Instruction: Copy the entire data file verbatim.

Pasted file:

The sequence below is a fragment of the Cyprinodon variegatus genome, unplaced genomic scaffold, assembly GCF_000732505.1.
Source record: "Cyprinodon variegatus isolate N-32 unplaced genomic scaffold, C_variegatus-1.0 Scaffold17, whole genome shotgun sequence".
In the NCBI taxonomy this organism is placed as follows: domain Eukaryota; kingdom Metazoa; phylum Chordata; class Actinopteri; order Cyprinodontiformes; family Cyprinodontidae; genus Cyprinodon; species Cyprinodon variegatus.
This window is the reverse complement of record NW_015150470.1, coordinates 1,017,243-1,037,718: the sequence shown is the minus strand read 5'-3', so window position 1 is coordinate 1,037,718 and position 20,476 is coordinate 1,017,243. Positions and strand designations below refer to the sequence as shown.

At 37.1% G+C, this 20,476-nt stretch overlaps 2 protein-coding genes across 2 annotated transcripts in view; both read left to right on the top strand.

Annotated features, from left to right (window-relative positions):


The sequence below is a fragment of the Cyprinodon variegatus genome, unplaced genomic scaffold, assembly GCF_000732505.1.
Source record: "Cyprinodon variegatus isolate N-32 unplaced genomic scaffold, C_variegatus-1.0 Scaffold17, whole genome shotgun sequence".
In the NCBI taxonomy this organism is placed as follows: domain Eukaryota; kingdom Metazoa; phylum Chordata; class Actinopteri; order Cyprinodontiformes; family Cyprinodontidae; genus Cyprinodon; species Cyprinodon variegatus.
This window is the reverse complement of record NW_015150470.1, coordinates 1,017,243-1,037,718: the sequence shown is the minus strand read 5'-3', so window position 1 is coordinate 1,037,718 and position 20,476 is coordinate 1,017,243. Positions and strand designations below refer to the sequence as shown.

At 37.1% G+C, this 20,476-nt stretch overlaps 2 protein-coding genes across 2 annotated transcripts in view; both read left to right on the top strand.

Annotated features, from left to right (window-relative positions):